The Montezuma County commissioners indicated Monday they do not want to be part of the Southwest Colorado Council of Governments, or COG, and will pursue county-wide Internet on their own.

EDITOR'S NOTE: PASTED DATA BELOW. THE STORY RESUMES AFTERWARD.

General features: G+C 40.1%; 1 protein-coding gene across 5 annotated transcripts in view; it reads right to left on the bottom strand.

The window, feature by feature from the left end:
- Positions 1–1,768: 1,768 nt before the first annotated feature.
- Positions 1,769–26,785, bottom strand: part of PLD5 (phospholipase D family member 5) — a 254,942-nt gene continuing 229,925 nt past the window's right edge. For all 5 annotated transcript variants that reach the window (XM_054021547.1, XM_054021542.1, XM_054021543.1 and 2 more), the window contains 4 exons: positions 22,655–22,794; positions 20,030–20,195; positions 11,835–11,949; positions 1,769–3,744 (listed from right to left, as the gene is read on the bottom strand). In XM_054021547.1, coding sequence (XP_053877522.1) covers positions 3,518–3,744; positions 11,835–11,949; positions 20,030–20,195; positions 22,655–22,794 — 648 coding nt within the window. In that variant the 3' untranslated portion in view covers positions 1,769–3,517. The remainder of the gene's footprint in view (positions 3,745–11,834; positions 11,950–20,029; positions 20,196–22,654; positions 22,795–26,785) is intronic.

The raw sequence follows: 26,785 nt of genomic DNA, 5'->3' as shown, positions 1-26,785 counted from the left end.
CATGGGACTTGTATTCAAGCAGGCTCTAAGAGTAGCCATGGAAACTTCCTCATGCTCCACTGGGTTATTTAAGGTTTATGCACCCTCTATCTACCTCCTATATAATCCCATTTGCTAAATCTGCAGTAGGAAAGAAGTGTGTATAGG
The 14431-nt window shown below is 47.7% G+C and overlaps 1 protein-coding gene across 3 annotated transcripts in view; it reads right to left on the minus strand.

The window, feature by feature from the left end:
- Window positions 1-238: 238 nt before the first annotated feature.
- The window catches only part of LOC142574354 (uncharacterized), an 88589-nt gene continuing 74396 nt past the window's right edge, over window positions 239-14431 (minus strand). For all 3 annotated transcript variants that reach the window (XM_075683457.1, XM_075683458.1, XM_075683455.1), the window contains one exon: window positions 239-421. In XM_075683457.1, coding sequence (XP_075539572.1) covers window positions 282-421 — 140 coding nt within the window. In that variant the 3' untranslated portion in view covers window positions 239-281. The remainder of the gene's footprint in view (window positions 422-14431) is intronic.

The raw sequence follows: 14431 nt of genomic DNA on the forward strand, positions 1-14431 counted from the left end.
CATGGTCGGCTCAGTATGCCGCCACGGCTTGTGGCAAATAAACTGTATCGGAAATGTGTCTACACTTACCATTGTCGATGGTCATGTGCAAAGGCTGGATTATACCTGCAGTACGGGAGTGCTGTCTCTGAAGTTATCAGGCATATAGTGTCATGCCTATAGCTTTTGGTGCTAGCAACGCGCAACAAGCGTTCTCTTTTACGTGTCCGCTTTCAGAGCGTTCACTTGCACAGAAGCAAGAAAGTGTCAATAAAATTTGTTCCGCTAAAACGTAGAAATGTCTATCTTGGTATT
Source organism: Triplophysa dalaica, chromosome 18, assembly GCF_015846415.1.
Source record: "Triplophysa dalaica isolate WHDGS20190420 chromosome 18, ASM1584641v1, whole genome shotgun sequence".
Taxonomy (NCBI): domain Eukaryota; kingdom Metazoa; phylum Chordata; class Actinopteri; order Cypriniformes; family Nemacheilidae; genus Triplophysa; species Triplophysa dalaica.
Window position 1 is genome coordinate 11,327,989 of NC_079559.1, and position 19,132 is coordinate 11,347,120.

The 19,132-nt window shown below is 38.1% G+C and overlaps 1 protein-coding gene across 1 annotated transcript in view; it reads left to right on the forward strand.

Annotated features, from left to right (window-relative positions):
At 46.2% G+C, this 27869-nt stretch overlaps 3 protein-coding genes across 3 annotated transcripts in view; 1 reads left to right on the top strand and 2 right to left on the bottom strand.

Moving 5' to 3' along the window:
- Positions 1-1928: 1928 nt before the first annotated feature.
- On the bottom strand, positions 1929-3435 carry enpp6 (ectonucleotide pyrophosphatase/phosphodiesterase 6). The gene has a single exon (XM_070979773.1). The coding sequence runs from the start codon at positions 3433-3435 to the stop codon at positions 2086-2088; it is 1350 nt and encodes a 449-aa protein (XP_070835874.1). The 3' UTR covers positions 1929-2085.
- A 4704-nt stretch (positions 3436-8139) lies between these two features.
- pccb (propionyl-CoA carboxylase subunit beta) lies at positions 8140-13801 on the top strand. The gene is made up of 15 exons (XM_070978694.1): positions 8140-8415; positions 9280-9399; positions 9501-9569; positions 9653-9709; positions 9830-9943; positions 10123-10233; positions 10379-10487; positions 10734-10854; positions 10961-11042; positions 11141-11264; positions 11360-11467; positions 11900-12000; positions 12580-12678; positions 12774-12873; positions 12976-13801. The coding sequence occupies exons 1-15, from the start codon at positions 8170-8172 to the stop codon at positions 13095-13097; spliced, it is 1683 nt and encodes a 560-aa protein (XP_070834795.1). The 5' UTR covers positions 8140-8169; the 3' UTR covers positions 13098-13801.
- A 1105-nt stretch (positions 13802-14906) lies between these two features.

Following a lengthy and sometimes confusing discussion, Commissioner Keenan Ertel said they want to focus for now on informing voters of the importance of opting out of SB 152, an action which would allow the county to possibly be part of a public/private partnership to provide reasonably priced broadband to all residents. Many other rural entities, including the town of Mancos, have already opted out of the state law because it prohibits such ventures. Both Montezuma County and the town of Dolores will have opt-out questions on the November ballot. Ten municipalities and four counties in Southwest Colorado are members of the COG, which is working on a regional broadband plan. Mancos Town Administrator Andrea Phillips, Cortez City Manager Shane Hale, and economic development specialist Chelsea Jones raised a concern about the county and the rest of the region competing for broadband funding, but Commissioner Larry Don Suckla voiced optimism about the county’s ability to secure energy-impacts grants from the state. The commissioners, who earlier had suggested a sales tax to fund high-speed Internet, appear to have cooled on that idea.